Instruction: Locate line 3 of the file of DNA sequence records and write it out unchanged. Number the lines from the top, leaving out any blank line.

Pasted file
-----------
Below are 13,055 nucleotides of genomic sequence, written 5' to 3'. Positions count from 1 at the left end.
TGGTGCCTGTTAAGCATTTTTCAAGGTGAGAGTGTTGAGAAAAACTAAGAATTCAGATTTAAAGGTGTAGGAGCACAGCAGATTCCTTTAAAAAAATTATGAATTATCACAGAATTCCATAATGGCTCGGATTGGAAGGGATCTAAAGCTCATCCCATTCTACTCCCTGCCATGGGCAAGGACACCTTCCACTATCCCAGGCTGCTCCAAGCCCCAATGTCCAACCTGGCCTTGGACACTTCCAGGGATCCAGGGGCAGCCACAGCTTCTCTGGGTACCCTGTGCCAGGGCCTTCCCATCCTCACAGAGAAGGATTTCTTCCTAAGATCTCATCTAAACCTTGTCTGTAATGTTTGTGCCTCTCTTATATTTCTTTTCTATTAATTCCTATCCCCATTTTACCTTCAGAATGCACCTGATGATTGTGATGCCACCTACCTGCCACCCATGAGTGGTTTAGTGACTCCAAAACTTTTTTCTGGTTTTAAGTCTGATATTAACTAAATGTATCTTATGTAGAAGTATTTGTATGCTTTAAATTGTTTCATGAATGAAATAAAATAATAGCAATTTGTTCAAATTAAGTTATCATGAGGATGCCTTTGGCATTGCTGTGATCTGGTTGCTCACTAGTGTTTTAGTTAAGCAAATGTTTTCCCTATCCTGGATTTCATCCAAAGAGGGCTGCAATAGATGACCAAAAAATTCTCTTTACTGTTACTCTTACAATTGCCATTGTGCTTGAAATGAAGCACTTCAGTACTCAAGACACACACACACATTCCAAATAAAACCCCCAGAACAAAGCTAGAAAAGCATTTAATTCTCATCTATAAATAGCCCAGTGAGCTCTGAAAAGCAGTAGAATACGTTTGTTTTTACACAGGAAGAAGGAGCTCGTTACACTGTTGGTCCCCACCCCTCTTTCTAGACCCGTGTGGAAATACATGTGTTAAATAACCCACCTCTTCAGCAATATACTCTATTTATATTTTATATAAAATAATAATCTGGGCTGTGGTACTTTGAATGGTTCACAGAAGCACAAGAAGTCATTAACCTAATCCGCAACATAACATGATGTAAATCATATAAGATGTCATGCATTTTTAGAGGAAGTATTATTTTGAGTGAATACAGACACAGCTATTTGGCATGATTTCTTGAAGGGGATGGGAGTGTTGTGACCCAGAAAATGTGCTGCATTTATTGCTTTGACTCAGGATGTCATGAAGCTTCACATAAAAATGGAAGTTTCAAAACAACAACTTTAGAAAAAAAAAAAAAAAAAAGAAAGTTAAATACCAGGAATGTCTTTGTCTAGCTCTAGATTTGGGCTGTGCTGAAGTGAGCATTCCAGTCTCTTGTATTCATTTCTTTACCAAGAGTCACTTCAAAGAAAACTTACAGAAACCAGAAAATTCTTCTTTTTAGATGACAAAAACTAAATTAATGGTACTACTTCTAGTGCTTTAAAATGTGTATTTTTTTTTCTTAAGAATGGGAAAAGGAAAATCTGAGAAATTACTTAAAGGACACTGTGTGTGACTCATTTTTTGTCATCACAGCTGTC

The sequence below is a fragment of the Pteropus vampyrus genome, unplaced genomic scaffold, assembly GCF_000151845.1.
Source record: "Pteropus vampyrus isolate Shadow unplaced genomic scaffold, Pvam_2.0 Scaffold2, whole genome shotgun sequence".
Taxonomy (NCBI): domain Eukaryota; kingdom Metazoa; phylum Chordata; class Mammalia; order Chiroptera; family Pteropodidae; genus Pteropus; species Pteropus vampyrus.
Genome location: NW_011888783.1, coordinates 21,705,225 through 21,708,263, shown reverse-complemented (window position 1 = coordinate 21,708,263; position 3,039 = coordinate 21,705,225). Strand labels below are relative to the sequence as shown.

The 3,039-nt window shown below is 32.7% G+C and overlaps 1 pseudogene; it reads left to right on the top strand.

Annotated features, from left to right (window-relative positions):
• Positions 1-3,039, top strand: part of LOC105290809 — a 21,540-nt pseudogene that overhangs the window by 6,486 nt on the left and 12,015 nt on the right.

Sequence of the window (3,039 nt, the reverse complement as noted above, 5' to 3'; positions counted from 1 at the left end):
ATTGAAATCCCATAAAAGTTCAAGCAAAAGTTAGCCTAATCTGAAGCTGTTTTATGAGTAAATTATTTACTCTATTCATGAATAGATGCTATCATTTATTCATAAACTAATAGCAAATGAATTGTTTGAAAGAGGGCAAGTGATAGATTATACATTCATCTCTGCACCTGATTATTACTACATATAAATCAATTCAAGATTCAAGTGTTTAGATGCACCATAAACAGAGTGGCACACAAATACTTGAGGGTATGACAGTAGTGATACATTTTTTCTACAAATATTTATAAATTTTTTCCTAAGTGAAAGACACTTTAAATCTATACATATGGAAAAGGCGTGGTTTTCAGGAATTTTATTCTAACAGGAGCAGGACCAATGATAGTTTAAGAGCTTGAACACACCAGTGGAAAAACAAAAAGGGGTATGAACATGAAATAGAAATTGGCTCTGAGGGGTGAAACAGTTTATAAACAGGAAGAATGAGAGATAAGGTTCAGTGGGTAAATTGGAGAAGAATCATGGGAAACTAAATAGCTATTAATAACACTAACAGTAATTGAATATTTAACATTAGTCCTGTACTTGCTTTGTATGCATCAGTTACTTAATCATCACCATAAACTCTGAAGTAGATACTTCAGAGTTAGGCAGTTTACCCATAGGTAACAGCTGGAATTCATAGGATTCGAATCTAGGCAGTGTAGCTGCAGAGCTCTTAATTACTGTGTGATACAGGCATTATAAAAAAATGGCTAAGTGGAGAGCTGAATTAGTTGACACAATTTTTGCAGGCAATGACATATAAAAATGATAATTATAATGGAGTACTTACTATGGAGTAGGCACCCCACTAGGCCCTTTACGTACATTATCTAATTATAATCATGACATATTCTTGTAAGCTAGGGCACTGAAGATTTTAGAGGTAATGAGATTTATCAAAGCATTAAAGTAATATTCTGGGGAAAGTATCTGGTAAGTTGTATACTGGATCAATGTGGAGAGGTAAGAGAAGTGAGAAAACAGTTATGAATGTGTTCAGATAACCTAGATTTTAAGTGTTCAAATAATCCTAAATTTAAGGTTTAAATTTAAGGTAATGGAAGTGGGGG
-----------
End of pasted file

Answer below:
The sequence below is a fragment of the Pteropus vampyrus genome, unplaced genomic scaffold, assembly GCF_000151845.1.